Los Angeles Police Department Capt. Phil Tingirides – one of Christopher Dorner’s main targets – says he now knows the meaning of fear, the kind that creeps up in your voice, the kind that sends you to the family garage to cry in private.
And that has made him a better servant of the neighborhoods he serves in Watts, says Tingirides, who hunkered down for nearly a week with his family at their home in Irvine – close to where Dorner killed his first two victims.
“It does give a sense of the real fear that the community I serve faces daily,” he said Tuesday at a news conference at LAPD headquarters.
By his side – at the conference and in a subsequent interview – was his wife, Emada, 42, a sergeant in the department.
As Dorner rained violence for six days in Southern California, Phil and Emada Tingirides put on a brave face for their six children – ages 10 to 24 – trying to downplay the danger while police officers with guns kept guard outside. After the first day, they kept the television and radio off to keep from scaring the children. But sometimes the news broke through.
“There was such an overwhelming feeling of fear, we were putting on our strong face and watching our kids go through this. That was a very emotional thing to go through,” said Phil Tingirides, 54. “I felt the fear of the reality of what he had done and what he could do to our family.”
What Dorner is alleged to have done is kill the daughter of his former attorney and her boyfriend on Feb. 3, apparently in retaliation for his 2008 dismissal from the department for making false accusations against a training officer. The morning after Irvine police named him as a suspect, police say, Dorner stepped up his rampage, killing a Riverside police officer, and also killed a San Bernardino County deputy on Feb. 12 in a raging gunfight before dying in a Big Bear cabin set aflame by tear-gas canisters.
In an 11,000-word “manifesto,” Dorner threatened violence on the LAPD officials he blamed for his firing. Phil Tingirides was named by Dorner as the chairman of the review board that recommended to the chief that his firing be upheld.
Dorner wrote that Tingirides was friends with his training officer and should have been removed from the three-member Board of Rights for having a conflict of interest. In an interview, Tingirides said that with his 33-year tenure, it’s hard to serve on a review panel without knowing someone involved in the proceedings.
The board’s conclusion was upheld in Superior Court and in appellate court. LAPD Chief Charlie Beck announced Tuesday that criminal defense attorney Gerald Chaleff, who helped investigate the department’s role in the 1992 riots, has been asked to re-examine Dorner’s dismissal. Beck said it probably would take several months before the investigation is completed and becomes public.
Phil Tingirides said he invites the scrutiny, “confident that nothing was inappropriate.”
“Never, ever, did I think somebody would go to this extent in their rage over the decision that was handed out,” Tingirides said.
Emada Tingirides, an African American woman, held herself as proof that there is little if any racism in the LAPD – despite Dorner’s claims that the department hasn’t changed since the Rodney King days. A veteran of nearly 18 years, Emada Tingirides said, “I know in my heart it’s not true.”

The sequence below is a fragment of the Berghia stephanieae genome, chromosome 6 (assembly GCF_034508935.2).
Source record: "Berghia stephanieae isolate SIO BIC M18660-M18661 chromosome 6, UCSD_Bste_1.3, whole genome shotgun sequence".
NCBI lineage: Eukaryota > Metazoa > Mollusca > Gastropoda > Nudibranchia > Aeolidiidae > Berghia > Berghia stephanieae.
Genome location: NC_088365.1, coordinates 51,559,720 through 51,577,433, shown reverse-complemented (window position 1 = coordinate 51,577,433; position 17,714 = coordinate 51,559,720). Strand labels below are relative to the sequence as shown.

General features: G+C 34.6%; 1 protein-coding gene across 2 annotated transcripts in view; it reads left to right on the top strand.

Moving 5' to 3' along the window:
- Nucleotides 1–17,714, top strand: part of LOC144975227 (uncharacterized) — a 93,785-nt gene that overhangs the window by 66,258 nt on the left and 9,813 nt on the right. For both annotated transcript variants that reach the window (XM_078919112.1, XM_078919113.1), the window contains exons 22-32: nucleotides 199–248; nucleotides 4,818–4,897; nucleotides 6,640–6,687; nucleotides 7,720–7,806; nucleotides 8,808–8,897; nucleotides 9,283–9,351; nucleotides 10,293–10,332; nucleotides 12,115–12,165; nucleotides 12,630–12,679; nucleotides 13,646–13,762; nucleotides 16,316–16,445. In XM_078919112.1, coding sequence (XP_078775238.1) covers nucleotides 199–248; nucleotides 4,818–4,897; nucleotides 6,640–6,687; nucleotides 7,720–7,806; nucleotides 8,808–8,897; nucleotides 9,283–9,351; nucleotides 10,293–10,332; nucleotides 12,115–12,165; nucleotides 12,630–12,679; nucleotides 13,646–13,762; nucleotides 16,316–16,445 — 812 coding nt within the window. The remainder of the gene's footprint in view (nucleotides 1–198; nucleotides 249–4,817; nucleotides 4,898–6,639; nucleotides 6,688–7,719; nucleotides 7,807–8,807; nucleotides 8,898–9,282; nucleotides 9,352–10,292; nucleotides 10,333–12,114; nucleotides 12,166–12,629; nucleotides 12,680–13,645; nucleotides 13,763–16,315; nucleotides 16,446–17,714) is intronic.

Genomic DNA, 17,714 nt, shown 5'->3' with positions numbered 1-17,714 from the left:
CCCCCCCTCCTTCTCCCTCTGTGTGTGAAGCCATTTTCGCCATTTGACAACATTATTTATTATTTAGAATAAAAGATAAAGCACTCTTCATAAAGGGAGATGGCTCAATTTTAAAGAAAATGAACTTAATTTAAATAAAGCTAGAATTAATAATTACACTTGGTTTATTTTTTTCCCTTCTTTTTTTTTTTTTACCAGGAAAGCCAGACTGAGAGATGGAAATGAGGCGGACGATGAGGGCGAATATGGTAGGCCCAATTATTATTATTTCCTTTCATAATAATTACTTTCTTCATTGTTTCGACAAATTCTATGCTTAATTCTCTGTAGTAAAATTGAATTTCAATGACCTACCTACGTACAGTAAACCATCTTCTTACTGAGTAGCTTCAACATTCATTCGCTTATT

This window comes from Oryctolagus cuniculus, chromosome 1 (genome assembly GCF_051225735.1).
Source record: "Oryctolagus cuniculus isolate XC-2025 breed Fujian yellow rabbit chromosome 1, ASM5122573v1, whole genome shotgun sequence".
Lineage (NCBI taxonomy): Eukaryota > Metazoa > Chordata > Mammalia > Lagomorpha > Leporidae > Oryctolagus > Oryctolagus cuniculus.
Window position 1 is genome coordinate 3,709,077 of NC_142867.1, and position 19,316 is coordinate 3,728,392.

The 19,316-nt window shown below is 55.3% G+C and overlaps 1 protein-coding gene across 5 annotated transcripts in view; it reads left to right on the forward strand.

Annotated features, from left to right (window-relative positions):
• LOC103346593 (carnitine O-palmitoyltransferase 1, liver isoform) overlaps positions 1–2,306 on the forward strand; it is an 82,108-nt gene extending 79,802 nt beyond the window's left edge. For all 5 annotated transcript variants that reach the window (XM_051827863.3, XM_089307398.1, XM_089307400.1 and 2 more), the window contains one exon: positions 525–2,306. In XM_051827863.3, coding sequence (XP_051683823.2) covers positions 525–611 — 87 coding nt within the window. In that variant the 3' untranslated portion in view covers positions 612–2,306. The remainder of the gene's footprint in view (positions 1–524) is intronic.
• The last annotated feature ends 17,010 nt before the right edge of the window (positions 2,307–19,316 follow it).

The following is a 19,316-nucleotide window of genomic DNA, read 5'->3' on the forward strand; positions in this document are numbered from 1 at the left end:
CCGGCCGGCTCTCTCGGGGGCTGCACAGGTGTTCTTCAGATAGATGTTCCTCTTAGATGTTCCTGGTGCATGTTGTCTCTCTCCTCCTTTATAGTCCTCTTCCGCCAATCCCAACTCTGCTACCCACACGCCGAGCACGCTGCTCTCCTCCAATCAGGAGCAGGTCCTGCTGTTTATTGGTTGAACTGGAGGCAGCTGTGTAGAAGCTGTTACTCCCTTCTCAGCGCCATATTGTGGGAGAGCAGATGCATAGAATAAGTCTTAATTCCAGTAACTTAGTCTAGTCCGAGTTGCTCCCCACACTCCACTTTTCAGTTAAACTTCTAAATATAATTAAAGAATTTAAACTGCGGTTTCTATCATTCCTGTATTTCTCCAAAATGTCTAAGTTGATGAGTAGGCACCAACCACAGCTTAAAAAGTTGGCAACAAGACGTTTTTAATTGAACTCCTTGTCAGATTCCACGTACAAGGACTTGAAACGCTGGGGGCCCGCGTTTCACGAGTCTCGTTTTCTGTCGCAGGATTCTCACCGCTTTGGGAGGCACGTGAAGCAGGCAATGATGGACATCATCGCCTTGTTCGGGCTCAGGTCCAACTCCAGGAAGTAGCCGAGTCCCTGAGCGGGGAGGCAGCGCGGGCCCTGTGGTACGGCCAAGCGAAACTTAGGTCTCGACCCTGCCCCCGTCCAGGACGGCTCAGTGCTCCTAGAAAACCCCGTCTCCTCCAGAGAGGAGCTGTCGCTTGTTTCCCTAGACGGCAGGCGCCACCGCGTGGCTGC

However, she understands how some people can feel empathy for Dorner. “Everybody’s sense of reality is different,” she said. “There are going to be people that understand the struggles of Christopher Dorner. … I don’t understand the empathy people have for people who planned out and murdered children. (But) my heart goes out to Christopher Dorner’s mother. He’s her child.”
Emada Tingirides said she first learned of Dorner’s threats on Feb. 6, when Irvine named him a suspect in the killings of Monica Quan, 28, and Keith Lawrence, 27. She was driving a patrol vehicle when Phil telephoned.
“There was this fear in his voice,” she remembered. “I literally stopped my vehicle because I could hear the fear in my husband’s voice.” She initially thought one of their children had died.
Phil wanted her to take a helicopter home. “I don’t do helicopters,” she said.
She learned of Dorner’s writings and wondered, “How could a man who has given so much of his soul … to this department become a target for a man who spent less than 100 days?”
They rounded up their children – some in different households – to be in one location so they could be better protected. Then they tried to explain.
“We told them there was a crazy man trying to do really bad things to all the captains in the department,” Emada Tingirides said.
But the children began getting snippets of the real story. They realized, as Chief Beck put it, “Dorner did a lot of homework that no doubt included physical surveillance.”
They tried to pass the time by playing board games and watching DVDs. (“I didn’t know Adam Sandler had so many movies,” Phil Tingirides quipped.)
And they left the home on occasion to go to youth sporting events, taking with them their LAPD bodyguards. Neighbors brought cookies for the bodyguards. Irvine police brought pizza. The community had put a protective arm around the family.
In the early days of the manhunt, some friends suggested fleeing Irvine.
Said Phil Tingirides: “We had offers, come on up to Big Bear.”
Meanwhile, Beck announced that officers involved in the shooting of two newspaper carriers mistaken for Dorner had been taken off duty, pending an investigation. He added that resolution of the $1 million reward for information leading to Dorner’s capture situation was complicated and was still being studied. Beck said he wanted the money to be paid out.
By TONY SAAVEDRA/ ORANGE COUNTY REGISTER
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